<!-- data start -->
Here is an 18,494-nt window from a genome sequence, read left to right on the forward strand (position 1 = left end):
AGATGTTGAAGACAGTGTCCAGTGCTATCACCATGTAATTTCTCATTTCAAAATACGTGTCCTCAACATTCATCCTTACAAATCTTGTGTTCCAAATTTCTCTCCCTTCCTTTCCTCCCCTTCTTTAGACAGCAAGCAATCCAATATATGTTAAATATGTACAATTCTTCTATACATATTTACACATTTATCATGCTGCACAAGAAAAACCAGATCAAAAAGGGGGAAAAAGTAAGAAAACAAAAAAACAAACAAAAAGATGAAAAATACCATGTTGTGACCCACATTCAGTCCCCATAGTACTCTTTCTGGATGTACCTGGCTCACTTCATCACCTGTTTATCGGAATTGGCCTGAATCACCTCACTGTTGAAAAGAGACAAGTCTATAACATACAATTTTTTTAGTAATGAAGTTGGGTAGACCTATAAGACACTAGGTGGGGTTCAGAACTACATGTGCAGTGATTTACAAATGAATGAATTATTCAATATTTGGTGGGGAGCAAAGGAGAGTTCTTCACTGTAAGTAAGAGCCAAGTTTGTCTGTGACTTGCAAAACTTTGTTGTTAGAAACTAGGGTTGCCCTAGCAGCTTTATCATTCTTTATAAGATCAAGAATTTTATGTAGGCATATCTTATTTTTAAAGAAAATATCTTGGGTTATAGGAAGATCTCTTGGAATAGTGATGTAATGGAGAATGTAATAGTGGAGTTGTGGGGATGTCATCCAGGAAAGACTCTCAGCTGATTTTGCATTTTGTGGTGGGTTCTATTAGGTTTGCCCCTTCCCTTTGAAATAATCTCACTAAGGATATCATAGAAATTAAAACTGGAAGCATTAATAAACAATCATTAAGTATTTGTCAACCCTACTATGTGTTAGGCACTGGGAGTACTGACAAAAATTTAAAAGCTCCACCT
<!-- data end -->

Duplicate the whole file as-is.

Here is an 18,494-nt window from a genome sequence, read left to right on the forward strand (position 1 = left end):
AGATGTTGAAGACAGTGTCCAGTGCTATCACCATGTAATTTCTCATTTCAAAATACGTGTCCTCAACATTCATCCTTACAAATCTTGTGTTCCAAATTTCTCTCCCTTCCTTTCCTCCCCTTCTTTAGACAGCAAGCAATCCAATATATGTTAAATATGTACAATTCTTCTATACATATTTACACATTTATCATGCTGCACAAGAAAAACCAGATCAAAAAGGGGGAAAAAGTAAGAAAACAAAAAAACAAACAAAAAGATGAAAAATACCATGTTGTGACCCACATTCAGTCCCCATAGTACTCTTTCTGGATGTACCTGGCTCACTTCATCACCTGTTTATCGGAATTGGCCTGAATCACCTCACTGTTGAAAAGAGACAAGTCTATAACATACAATTTTTTTAGTAATGAAGTTGGGTAGACCTATAAGACACTAGGTGGGGTTCAGAACTACATGTGCAGTGATTTACAAATGAATGAATTATTCAATATTTGGTGGGGAGCAAAGGAGAGTTCTTCACTGTAAGTAAGAGCCAAGTTTGTCTGTGACTTGCAAAACTTTGTTGTTAGAAACTAGGGTTGCCCTAGCAGCTTTATCATTCTTTATAAGATCAAGAATTTTATGTAGGCATATCTTATTTTTAAAGAAAATATCTTGGGTTATAGGAAGATCTCTTGGAATAGTGATGTAATGGAGAATGTAATAGTGGAGTTGTGGGGATGTCATCCAGGAAAGACTCTCAGCTGATTTTGCATTTTGTGGTGGGTTCTATTAGGTTTGCCCCTTCCCTTTGAAATAATCTCACTAAGGATATCATAGAAATTAAAACTGGAAGCATTAATAAACAATCATTAAGTATTTGTCAACCCTACTATGTGTTAGGCACTGGGAGTACTGACAAAAATTTAAAAGCTCCACCT